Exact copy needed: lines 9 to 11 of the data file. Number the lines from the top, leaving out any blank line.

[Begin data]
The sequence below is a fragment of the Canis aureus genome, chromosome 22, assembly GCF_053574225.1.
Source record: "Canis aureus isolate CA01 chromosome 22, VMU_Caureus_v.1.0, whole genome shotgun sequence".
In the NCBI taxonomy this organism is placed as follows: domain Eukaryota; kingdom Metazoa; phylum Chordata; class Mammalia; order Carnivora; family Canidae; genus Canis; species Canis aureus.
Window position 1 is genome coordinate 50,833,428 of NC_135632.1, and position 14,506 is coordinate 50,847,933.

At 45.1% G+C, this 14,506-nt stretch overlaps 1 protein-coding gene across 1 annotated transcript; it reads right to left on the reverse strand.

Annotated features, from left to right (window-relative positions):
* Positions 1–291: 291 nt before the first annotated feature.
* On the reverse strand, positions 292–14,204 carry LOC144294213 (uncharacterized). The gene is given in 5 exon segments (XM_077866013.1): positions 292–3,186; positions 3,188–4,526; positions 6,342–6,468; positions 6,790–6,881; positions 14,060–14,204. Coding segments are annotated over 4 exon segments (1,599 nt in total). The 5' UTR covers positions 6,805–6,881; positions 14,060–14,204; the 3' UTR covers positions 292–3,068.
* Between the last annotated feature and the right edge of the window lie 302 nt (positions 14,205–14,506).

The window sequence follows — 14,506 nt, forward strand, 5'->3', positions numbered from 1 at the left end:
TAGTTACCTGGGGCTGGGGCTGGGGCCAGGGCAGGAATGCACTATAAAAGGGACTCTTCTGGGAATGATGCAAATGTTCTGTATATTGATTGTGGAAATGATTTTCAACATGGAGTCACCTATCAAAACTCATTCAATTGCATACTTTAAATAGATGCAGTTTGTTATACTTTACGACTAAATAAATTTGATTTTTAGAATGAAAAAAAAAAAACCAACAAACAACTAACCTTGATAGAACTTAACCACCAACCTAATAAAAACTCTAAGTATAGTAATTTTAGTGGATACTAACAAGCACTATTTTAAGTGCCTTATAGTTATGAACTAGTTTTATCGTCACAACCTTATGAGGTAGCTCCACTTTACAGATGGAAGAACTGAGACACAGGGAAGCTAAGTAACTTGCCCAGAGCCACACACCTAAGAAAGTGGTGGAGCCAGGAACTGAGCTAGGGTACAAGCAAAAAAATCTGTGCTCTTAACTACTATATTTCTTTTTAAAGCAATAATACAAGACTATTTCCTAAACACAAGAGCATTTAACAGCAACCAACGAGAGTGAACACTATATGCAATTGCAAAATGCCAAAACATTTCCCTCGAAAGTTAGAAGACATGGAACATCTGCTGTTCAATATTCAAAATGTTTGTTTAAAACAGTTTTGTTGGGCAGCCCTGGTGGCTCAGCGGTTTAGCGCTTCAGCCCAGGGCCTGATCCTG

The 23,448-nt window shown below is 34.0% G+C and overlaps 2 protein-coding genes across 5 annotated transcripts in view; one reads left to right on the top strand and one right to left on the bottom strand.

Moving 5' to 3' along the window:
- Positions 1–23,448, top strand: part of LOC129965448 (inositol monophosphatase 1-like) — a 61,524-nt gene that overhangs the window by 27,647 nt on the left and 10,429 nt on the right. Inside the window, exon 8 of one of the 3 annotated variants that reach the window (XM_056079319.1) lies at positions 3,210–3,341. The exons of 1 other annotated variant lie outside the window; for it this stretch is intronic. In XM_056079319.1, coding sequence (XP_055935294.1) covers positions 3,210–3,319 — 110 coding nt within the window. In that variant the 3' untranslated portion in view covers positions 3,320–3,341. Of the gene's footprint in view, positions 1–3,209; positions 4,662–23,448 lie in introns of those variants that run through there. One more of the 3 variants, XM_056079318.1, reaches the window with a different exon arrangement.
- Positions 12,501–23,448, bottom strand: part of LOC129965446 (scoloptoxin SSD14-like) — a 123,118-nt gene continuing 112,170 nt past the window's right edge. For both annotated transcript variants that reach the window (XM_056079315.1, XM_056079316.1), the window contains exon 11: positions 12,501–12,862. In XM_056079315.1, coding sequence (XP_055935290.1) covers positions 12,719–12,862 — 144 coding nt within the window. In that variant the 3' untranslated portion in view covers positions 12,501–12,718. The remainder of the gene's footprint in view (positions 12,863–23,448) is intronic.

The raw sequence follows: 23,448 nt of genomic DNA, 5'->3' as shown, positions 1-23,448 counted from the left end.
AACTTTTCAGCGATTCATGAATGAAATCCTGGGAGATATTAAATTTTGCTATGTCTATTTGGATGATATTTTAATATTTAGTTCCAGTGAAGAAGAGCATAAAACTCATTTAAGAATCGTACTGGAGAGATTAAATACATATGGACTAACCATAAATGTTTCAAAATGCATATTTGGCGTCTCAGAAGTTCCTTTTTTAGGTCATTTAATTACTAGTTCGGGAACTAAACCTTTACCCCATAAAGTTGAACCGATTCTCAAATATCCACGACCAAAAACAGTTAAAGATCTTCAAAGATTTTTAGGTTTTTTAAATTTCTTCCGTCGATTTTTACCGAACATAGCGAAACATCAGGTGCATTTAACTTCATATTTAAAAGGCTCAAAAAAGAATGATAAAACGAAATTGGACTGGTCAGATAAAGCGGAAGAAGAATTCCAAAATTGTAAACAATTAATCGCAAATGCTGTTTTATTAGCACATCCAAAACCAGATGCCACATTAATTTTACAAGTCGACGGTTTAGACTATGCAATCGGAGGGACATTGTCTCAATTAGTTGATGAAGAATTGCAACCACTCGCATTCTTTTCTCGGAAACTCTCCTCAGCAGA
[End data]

* Between the last annotated feature and the right edge of the window lie 302 nt (positions 14,205–14,506).

The window sequence follows — 14,506 nt, forward strand, 5'->3', positions numbered from 1 at the left end:
TAGTTACCTGGGGCTGGGGCTGGGGCCAGGGCAGGAATGCACTATAAAAGGGACTCTTCTGGGAATGATGCAAATGTTCTGTATATTGATTGTGGAAATGATTTTCAACATGGAGTCACCTATCAAAACTCATTCAATTGCATACTTTAAATAGATGCAGTTTGTTATACTTTACGACTAAATAAATTTGATTTTTAGAATGAAAAAAAAAAAACCAACAAACAACTAACCTTGATAGAACTTAACCACCAACCTAATAAAAACTCTAAGTATAGTAATTTTAGTGGATACTAACAAGCACTATTTTAAGTGCCTTATAGTTATGAACTAGTTTTATCGTCACAACCTTATGAGGTAGCTCCACTTTACAGATGGAAGAACTGAGACACAGGGAAGCTAAGTAACTTGCCCAGAGCCACACACCTAAGAAAGTGGTGGAGCCAGGAACTGAGCTAGGGTACAAGCAAAAAAATCTGTGCTCTTAACTACTATATTTCTTTTTAAAGCAATAATACAAGACTATTTCCTAAACACAAGAGCATTTAACAGCAACCAACGAGAGTGAACACTATATGCAATTGCAAAATGCCAAAACATTTCCCTCGAAAGTTAGAAGACATGGAACATCTGCTGTTCAATATTCAAAATGTTTGTTTAAAACAGTTTTGTTGGGCAGCCCTGGTGGCTCAGCGGTTTAGCGCTTCAGCCCAGGGCCTGATCCTG